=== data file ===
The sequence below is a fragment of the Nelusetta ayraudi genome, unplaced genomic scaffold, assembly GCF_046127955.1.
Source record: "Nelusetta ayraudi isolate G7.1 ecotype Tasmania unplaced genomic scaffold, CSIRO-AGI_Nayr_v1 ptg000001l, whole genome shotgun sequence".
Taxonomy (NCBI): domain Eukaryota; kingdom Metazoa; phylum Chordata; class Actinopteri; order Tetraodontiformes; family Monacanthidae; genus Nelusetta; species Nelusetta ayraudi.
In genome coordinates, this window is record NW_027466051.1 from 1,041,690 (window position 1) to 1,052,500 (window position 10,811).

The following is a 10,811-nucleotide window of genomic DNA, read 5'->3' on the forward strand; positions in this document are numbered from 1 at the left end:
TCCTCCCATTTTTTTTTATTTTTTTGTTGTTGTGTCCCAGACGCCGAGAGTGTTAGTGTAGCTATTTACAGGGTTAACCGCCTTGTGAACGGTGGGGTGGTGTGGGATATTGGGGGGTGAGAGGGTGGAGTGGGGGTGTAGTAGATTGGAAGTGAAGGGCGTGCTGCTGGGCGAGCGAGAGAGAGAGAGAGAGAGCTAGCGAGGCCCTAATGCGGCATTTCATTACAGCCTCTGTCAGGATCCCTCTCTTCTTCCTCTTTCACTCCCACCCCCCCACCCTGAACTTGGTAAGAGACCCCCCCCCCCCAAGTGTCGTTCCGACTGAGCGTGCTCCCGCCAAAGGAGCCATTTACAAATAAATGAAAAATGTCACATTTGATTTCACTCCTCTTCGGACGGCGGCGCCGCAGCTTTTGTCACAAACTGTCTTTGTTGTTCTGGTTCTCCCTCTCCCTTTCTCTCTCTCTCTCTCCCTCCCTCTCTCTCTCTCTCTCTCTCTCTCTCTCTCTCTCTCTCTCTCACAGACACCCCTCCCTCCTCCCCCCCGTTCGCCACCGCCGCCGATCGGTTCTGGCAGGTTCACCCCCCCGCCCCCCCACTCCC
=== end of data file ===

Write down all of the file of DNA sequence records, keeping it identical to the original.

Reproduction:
The sequence below is a fragment of the Nelusetta ayraudi genome, unplaced genomic scaffold, assembly GCF_046127955.1.
Source record: "Nelusetta ayraudi isolate G7.1 ecotype Tasmania unplaced genomic scaffold, CSIRO-AGI_Nayr_v1 ptg000001l, whole genome shotgun sequence".
Taxonomy (NCBI): domain Eukaryota; kingdom Metazoa; phylum Chordata; class Actinopteri; order Tetraodontiformes; family Monacanthidae; genus Nelusetta; species Nelusetta ayraudi.
In genome coordinates, this window is record NW_027466051.1 from 1,041,690 (window position 1) to 1,052,500 (window position 10,811).

The following is a 10,811-nucleotide window of genomic DNA, read 5'->3' on the forward strand; positions in this document are numbered from 1 at the left end:
TCCTCCCATTTTTTTTTATTTTTTTGTTGTTGTGTCCCAGACGCCGAGAGTGTTAGTGTAGCTATTTACAGGGTTAACCGCCTTGTGAACGGTGGGGTGGTGTGGGATATTGGGGGGTGAGAGGGTGGAGTGGGGGTGTAGTAGATTGGAAGTGAAGGGCGTGCTGCTGGGCGAGCGAGAGAGAGAGAGAGAGAGCTAGCGAGGCCCTAATGCGGCATTTCATTACAGCCTCTGTCAGGATCCCTCTCTTCTTCCTCTTTCACTCCCACCCCCCCACCCTGAACTTGGTAAGAGACCCCCCCCCCCCAAGTGTCGTTCCGACTGAGCGTGCTCCCGCCAAAGGAGCCATTTACAAATAAATGAAAAATGTCACATTTGATTTCACTCCTCTTCGGACGGCGGCGCCGCAGCTTTTGTCACAAACTGTCTTTGTTGTTCTGGTTCTCCCTCTCCCTTTCTCTCTCTCTCTCTCCCTCCCTCTCTCTCTCTCTCTCTCTCTCTCTCTCTCTCTCTCTCTCTCACAGACACCCCTCCCTCCTCCCCCCCGTTCGCCACCGCCGCCGATCGGTTCTGGCAGGTTCACCCCCCCGCCCCCCCACTCCC